Examining the Evidence on CBD and THC in Insomnia

Poor sleep is an increasingly common occurrence within the global population, with an estimated 10% of people affected by Insomnia. This sleep disorder is characterised by difficulties in getting to, and/or remaining, asleep. To be diagnosed with Insomnia, an individual must experience poor sleep that matches this description at least three times a week for a minimum of three months. Healthy sleep patterns are extremely important for both our mental and physical health, in addition to social functioning and our general quality of life. Therefore, consistent disruption to our sleep can have a significant negative impact on these areas of life. Furthermore, Insomnia has frequently been found to coexist with a number of medical and psychiatric disorders, including diabetes, cancer, chronic pain, depression, and anxiety.

The high prevalence of insomnia and significant negative effects of the disorder mean that effective treatment options are an important area of research; however, current therapies have several limitations. For example, while cognitive behavioural therapy (CBT) – a common first-line management – has been found to be effective, it can be difficult for some individuals to commit the time and energy necessary for success. In some cases, a limited number of medications have been approved for insomnia. While these medications may at least partially help to alleviate symptoms of Insomnia, they also carry a risk of side effects, including central nervous system depression, and dependency. 

The limitations of current pharmacotherapy options for insomnia management mean that patients consistently turn to over-the-counter remedies and medications, such as diphenhydramine, melatonin, and chamomile. In addition, there is growing interest in whether medical products from the cannabis plant, in particular cannabidiol (CBD), have any role for individuals with insomnia. 

The authors of a recent systematic review aimed to critically evaluate the existing literature regarding the potential of CBD in the management of Insomnia. 

Design and Methods of the Study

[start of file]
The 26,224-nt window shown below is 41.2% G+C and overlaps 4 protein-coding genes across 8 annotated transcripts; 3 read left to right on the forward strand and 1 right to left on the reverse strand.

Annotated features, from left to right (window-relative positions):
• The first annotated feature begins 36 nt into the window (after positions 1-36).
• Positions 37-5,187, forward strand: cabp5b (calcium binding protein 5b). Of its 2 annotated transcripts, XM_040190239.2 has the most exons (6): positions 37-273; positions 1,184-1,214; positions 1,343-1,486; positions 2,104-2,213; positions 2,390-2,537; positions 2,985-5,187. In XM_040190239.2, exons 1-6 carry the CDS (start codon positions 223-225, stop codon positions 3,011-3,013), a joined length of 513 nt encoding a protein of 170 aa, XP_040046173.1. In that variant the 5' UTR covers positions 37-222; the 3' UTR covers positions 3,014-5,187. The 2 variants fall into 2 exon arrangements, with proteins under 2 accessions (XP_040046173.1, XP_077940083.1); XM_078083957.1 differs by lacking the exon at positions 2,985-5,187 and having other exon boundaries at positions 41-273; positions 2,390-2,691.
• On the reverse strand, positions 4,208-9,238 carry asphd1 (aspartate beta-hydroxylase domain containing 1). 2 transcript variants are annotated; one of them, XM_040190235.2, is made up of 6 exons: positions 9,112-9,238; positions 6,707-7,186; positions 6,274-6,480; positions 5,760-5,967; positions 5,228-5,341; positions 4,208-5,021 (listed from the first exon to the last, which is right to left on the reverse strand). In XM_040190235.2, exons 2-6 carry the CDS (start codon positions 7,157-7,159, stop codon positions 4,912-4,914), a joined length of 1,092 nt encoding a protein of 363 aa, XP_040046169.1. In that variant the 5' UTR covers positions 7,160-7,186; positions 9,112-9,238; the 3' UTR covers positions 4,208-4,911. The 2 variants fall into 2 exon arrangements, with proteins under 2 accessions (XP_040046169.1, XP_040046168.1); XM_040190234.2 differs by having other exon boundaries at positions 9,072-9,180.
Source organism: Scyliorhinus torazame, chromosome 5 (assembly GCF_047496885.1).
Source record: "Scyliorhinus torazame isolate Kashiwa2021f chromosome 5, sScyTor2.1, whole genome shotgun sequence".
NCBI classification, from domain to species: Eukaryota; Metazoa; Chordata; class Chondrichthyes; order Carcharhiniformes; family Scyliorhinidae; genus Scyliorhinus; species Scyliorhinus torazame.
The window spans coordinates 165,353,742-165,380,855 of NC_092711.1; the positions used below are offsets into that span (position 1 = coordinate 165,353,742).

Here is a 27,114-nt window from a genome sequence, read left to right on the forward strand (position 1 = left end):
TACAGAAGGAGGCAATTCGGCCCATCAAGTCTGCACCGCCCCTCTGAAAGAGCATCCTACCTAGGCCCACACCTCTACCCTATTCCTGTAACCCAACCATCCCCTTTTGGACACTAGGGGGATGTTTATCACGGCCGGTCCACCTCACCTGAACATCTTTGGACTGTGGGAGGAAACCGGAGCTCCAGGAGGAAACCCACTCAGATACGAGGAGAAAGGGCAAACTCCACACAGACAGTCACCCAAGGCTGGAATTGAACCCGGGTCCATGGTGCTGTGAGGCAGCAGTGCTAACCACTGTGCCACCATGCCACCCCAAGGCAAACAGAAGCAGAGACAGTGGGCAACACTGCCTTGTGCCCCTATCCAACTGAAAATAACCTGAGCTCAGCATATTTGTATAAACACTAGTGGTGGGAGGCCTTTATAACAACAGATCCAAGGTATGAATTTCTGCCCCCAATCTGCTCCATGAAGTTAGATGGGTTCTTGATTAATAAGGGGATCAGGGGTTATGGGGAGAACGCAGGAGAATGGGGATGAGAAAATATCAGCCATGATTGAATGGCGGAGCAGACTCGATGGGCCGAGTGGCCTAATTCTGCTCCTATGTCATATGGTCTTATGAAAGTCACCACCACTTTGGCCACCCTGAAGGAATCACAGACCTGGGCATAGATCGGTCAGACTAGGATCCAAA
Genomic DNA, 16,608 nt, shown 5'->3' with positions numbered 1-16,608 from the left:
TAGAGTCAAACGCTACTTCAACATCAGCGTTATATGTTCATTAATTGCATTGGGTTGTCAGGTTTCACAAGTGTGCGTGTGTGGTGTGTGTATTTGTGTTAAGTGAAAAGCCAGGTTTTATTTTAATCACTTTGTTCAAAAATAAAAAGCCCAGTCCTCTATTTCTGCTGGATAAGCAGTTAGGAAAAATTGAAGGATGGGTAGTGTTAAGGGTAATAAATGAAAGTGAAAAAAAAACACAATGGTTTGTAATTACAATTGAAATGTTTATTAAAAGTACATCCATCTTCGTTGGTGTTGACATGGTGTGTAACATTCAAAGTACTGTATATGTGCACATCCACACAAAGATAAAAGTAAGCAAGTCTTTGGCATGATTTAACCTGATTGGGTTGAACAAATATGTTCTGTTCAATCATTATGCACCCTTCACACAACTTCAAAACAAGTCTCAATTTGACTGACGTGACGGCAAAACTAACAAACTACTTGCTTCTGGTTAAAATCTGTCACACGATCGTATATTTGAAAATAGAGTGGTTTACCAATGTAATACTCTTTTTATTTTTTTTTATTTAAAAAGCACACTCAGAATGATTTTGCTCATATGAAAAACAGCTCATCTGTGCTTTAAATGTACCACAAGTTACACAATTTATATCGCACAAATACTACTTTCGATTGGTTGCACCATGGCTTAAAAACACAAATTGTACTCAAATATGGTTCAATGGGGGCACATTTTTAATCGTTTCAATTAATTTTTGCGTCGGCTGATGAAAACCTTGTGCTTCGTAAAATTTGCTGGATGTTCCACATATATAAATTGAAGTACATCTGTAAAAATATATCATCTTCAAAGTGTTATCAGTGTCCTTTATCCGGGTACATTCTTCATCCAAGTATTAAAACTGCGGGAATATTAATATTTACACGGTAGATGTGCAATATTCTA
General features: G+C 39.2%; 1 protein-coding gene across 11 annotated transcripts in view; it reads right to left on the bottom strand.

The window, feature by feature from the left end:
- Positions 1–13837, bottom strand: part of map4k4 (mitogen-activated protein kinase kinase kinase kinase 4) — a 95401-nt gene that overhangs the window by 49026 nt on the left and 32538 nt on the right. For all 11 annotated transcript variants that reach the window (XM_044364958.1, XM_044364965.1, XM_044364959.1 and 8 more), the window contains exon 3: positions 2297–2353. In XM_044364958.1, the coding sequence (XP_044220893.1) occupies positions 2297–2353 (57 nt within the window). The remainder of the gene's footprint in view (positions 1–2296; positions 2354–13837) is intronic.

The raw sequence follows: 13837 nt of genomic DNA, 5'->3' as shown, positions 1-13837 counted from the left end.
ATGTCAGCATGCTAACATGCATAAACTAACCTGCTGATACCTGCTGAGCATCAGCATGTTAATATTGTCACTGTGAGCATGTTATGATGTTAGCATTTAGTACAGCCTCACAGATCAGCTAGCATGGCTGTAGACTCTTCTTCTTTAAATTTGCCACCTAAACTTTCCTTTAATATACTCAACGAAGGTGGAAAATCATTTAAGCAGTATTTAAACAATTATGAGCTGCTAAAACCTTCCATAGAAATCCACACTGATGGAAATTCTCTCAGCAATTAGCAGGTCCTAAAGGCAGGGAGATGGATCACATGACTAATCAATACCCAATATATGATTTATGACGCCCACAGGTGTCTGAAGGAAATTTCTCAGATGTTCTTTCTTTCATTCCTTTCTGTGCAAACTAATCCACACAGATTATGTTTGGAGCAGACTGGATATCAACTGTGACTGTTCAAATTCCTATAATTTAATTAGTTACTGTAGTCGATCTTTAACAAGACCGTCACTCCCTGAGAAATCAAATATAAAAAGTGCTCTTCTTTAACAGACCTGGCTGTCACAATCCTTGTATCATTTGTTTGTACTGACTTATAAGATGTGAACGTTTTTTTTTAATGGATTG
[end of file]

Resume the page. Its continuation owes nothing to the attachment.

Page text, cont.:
Following a comprehensive search of various databases from inception to December 29, 2021, researchers identified 15 eligible studies. A further 19 studies were identified through citation searching, resulting in 34 studies eligible for inclusion in the systematic review. Eighteen of the included studies were clinical trials, including randomised controlled trials (n = 16) and non-randomised experimental studies (n = 2); 7 were cross-sectional studies, 5 were cohort studies, and 1 was a case report. Only 2 studies focused specifically on patients with insomnia, with the rest evaluating insomnia symptoms in patients with a number of other conditions (including cancer, multiple sclerosis, chronic pain, and fibromyalgia), cannabis/CBD users, and healthy adults.

Study Outcomes

Sleep quality was the primary outcome in 10 studies and a secondary outcome for the remaining 24 studies. Other primary outcome measures included pain, spasticity, anxiety, and fatigue. A number of sleep outcomes were utilised across the included studies. The most common were number of sleep disturbances per night, sleep quality, ability to fall asleep or stay asleep, and total sleep duration. All but two of the included studies also used subjective self-report questionnaires and two studies utilised polysomnography to objectively measure the impact of CBD on sleep outcomes.

CBD Preparations

A total of 19 studies investigated the effects of isolated or dominant CBD preparations on insomnia symptoms and 21 studies investigated nearly equal ratios of CBD and THC. These preparations were administered through various routes, including oromucosal or sublingual spray/drops, oral capsules/gelatine, inhalation, or topical applications. While doses ad application frequency varied, for studies that reported the quantity of CBD used, doses ranged from daily CBD doses of 2.5 mg to 330 mg.

Results of the Review

Of the studies that investigated the effects of CBD-only or CBD-dominant products (n = 19), seven studies directly assessed the difference in sleep outcomes compared with baseline or placebo. Four of these studies reported statistically significant improvements in insomnia symptoms, however, the other studies failed to find any improvement. Of the 21 studies that investigated the effects of CBD:THC products, only just over half of these were reported as statistically significant improvements in insomnia symptoms.

These results suggest that there are signals towards the effects of medical cannabis products in modulating sleep. However, the fact that the evidence base is largely inconclusive, means that further evidence from high-quality randomised controlled trials is necessary to determine the exact effects. 

The authors noted that these findings are consistent with previous reviews examining the effects of CBD on sleep outcomes. Moreover, it should also be considered that, while the initial aim of this review was to examine the therapeutic potential of CBD for Insomnia, many of the included studies also assessed THC. It is, therefore, difficult to differentiate between the effects of CBD and THC in these patient populations.